PFAW

Coming Up at the Court: Preview of Key Supreme Court Cases in the New Term

The first day of October will be the first day of the Supreme Court’s new term, and the justices have already chosen to hear several cases that may well be decided by narrow majorities, as Scalia and Thomas have been joined by Roberts and Alito to form a reliable, ultraconservative voting bloc, with Kennedy as the new swing vote on a Court transformed by Bush Administration nominees.

People For the American Way Foundation has published a preview of several of these cases — cases that could have a profound impact on the rights of Americans, the limits of presidential power, and the conduct of partisan politics. The issues at stake include:

PFAW

Coming Up at the Court: Preview of Key Supreme Court Cases in the New Term

The first day of October will be the first day of the Supreme Court’s new term, and the justices have already chosen to hear several cases that may well be decided by narrow majorities, as Scalia and Thomas have been joined by Roberts and Alito to form a reliable, ultraconservative voting bloc, with Kennedy as the new swing vote on a Court transformed by Bush Administration nominees.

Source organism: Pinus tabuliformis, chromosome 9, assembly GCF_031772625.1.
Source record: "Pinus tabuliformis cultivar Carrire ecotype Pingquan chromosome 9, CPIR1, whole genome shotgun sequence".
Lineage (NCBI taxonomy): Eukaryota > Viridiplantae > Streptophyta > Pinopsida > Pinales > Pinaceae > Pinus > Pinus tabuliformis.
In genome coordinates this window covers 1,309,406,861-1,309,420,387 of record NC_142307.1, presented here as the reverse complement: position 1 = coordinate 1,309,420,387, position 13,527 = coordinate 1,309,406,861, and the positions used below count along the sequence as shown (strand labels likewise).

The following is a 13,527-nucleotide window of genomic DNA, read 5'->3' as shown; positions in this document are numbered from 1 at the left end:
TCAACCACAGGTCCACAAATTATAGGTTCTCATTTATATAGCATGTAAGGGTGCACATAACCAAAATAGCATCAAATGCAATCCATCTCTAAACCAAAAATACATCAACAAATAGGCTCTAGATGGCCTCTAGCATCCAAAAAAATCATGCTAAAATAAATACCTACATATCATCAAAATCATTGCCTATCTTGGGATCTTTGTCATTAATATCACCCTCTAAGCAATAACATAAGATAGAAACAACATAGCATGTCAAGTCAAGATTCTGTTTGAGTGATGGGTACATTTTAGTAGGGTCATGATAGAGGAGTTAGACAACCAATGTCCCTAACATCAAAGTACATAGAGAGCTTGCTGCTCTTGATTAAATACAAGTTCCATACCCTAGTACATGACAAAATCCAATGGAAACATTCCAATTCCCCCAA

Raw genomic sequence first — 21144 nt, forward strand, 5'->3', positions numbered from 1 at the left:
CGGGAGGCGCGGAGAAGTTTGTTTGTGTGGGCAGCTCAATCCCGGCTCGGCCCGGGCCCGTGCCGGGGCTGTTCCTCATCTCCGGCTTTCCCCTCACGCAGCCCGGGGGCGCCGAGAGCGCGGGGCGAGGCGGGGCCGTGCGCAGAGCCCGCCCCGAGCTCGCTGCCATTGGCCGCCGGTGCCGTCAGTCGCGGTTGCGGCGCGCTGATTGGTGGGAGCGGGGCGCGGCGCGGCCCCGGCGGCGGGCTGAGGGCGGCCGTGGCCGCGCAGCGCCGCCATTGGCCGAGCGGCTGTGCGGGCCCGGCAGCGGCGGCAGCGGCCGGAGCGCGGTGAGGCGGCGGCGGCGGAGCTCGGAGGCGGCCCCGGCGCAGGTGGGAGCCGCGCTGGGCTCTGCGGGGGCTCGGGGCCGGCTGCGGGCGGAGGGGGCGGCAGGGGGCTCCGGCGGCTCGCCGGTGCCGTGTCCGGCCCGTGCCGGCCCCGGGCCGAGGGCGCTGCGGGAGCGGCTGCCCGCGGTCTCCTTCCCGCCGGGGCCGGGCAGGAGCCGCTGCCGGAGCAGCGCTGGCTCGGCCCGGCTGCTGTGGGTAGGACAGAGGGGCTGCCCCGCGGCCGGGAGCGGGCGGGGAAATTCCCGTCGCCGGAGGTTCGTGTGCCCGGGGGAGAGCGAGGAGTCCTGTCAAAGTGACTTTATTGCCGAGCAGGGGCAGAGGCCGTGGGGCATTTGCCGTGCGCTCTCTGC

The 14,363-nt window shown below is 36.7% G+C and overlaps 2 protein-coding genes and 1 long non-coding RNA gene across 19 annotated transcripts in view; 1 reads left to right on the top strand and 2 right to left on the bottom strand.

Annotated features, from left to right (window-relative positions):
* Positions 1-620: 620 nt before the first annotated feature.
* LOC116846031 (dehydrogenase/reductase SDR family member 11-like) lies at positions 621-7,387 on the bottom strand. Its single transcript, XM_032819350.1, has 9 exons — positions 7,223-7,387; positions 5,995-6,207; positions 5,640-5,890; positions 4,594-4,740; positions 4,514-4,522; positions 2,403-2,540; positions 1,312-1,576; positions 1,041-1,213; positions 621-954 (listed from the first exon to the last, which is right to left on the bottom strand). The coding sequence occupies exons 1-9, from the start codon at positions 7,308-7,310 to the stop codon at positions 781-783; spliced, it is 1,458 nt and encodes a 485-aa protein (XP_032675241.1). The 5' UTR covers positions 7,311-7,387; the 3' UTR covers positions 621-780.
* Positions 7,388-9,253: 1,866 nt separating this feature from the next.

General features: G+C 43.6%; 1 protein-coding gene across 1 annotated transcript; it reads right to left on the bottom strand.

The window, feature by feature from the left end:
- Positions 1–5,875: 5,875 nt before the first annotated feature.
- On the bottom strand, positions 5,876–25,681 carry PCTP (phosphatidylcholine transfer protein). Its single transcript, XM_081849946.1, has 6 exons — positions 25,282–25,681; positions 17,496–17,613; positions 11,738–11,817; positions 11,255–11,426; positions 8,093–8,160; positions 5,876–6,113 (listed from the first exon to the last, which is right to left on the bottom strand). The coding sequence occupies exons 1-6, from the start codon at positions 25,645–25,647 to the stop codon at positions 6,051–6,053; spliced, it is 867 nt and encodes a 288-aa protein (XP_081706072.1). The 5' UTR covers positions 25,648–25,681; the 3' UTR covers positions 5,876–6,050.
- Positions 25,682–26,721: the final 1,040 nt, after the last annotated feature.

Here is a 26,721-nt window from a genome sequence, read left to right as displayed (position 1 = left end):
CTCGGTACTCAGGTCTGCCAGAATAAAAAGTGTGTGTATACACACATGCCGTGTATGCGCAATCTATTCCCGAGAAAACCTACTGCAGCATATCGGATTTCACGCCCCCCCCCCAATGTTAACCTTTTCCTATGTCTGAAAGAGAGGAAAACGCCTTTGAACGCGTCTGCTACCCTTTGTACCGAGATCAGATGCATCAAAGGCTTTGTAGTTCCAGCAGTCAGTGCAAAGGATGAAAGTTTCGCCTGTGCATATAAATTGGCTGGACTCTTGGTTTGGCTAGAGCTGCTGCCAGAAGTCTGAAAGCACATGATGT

People For the American Way Foundation has published a preview of several of these cases — cases that could have a profound impact on the rights of Americans, the limits of presidential power, and the conduct of partisan politics. The issues at stake include:

PFAW

PFAWF Files Amicus Brief in Church-State Case

People For the American Way Foundation today joined a number of other religious liberty groups, including the ACLU and Americans United for Separation of Church and State, as well as the American Federation of Teachers, in filing an amicus curiae brief in the United States Court of Appeals for the Tenth Circuit in Colorado Christian University v. Baker. The University, a private, religious school, has challenged Colorado tuition assistance programs that do not allow the participation of pervasively sectarian schools, consistent with the state Constitution's prohibition on public funding of religious education. The University claims that the Colorado programs violate the Free Exercise Clause of the U.S. Constitution.